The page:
Editor’s Note: Today’s post is by Christos Petrou, founder and Chief Analyst at Scholarly Intelligence. Christos is a former analyst of the Web of Science Group at Clarivate Analytics and the Open Access portfolio at Springer Nature. A geneticist by training, he previously worked in agriculture and as a consultant for A.T. Kearney, and he holds an MBA from INSEAD.
Amid ongoing industry disruption (Plan S deliberations in Europe, a rumored executive order in the US, and contentious negotiations for PAR/RAP deals with consortia around the world), news of a changing evaluations policy by the Chinese administration is unlikely to have been welcome news for international publishers.
Anything that affects publishing habits in China has the potential to affect domestic and international publishers. According to Clarivate’s Web of Science (WoS), authors affiliated with Chinese organizations contributed to 20% of research articles and review articles (the types of content that matters the most commercially and academically) in 2018 (Figure 1). The share of China exceeds 30% for two of the top eight publishers. Moreover, China has been a key driver of content growth for many international publishers in recent years.
New policy and old habits
This post by Scholarly Kitchen resident Chef Tao Tao, captures the main points of the two documents that were issued in February. The summary sheet below contains key information from that post, hopefully without much misinterpretation.
The policy dictates a departure from evaluations based on SCI indexed journals (it refers to SCI 31 times in a rather short document). Standing for Science Citation Index Expanded, SCIE (which has replaced SCI) is the foremost index of Clarivate’s Web of Science (WoS). Journals indexed on SCIE (and those on SSCI, the index for Social Sciences) receive a JIF (Journal Impact Factor) and category ranking on an annual basis.
Chinese authors and institutions have been rewarded for publishing in SCIE journals. As shown on Figure 2, authors affiliated to Chinese organizations account for 25% of the article and review content in top SCIE journals (those ranking in the top half of cite-ability in at least one WoS category). Other SCIE journals get 22% of their content from China. On the contrary, journals that are not in SCIE but in one of the other journal indexes of the Core Collection of WoS (SSCI, AHCI, and ESCI) get only 5% of their content from China.
The misbalance between SCIE and other indexes may be the result of stronger Chinese emphasis toward sciences and/or the lack of appeal of international journals in Social Sciences and Humanities for Chinese authors. But it is also likely that it reflects a system of incentives that has driven Chinese researchers towards SCIE journals, especially those with higher impact.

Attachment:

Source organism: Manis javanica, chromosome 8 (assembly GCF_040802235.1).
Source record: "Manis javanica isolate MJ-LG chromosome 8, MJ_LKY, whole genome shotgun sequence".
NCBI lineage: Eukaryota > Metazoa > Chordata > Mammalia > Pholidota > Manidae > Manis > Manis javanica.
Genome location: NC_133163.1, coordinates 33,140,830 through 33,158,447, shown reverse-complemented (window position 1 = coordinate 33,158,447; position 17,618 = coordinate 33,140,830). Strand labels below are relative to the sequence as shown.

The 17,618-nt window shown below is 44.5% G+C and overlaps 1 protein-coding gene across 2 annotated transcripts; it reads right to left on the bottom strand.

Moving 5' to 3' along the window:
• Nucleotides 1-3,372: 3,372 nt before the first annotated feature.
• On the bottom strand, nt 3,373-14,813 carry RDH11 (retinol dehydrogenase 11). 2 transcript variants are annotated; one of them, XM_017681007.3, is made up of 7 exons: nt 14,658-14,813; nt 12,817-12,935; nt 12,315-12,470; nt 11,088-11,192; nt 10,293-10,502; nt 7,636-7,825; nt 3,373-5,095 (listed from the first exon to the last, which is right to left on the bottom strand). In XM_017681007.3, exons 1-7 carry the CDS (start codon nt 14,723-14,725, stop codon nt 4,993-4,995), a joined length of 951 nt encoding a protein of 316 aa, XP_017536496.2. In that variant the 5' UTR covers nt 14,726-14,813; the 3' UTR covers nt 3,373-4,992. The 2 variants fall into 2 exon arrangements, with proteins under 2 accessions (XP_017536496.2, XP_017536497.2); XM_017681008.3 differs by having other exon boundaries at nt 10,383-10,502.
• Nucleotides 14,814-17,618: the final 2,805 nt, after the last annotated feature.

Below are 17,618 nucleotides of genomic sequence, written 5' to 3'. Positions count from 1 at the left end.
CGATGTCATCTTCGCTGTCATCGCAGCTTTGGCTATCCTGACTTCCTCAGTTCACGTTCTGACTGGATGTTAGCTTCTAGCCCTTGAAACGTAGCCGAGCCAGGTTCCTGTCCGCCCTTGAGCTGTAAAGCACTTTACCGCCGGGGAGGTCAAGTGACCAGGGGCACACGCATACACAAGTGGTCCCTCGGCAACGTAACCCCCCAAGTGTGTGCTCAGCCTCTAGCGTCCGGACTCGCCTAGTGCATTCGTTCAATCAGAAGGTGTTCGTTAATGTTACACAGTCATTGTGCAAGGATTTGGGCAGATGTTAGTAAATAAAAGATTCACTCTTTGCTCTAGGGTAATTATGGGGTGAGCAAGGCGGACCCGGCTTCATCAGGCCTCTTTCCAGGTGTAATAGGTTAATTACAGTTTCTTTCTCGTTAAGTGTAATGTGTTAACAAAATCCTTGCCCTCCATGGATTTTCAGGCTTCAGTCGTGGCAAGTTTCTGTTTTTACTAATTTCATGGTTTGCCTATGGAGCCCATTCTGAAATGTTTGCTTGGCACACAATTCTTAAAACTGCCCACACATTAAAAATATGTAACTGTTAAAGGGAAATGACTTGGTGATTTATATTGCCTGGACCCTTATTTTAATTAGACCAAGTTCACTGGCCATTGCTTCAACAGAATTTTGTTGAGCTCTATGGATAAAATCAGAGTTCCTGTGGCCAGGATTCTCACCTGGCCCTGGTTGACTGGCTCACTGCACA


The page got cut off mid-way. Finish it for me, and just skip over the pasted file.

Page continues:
Implementation and obstacles
The policy is ambitious in its scope and contradictory in places. For example, setting up an editorially rigorous and accurate index such as SCIE is complex and laborious. The Chinese administration may be able to achieve such a feat through trial, error, and considerable investment, but it is unlikely that it can do that within the next 2-3 years. The same goes for the development of domestic journals with international reach that can absorb a large volume of high quality, domestic literature (despite the investment of $29m per annum in a five-year period).
Moreover, moving away from the JIF is easier said than done. Non-Chinese institutions are also JIF averse, but plenty still rely on it for evaluations, and alternatives have not taken off. For instance, DORA may have almost two thousand organizations as signatories, but only a few hundred appear to be universities. Even if the JIF is no longer used for evaluations in China, researchers will still want to publish in the most impactful, most visible journals, which typically are indexed in SCIE.
Nonetheless, it is likely that Chinese researchers will cut back on the volume of manuscripts. Research will continue to happen and it will need to be published somewhere, but there will be less of drive to ‘salami slice’ (to split up findings into multiple separate papers rather than concentrating them into one stronger publication). SCIE journals with poor ranking and APC journals are likely to be affected the most, the former because they will matter less for evaluation and the latter because of the imposed funding restrictions.
Quantifying the impact
It is too early to accurately forecast the impact of the policy for international publishers. Instead, this analysis tests two scenarios (a ‘mild’ one and an ‘aggressive’ one) of varying paper flight from top SCIE journals, other SCIE journals, non-SCIE journals, and APC, fully Open Access journals in the next 2-3 years, based on 2018 data. The end result is likely to be between the two scenarios.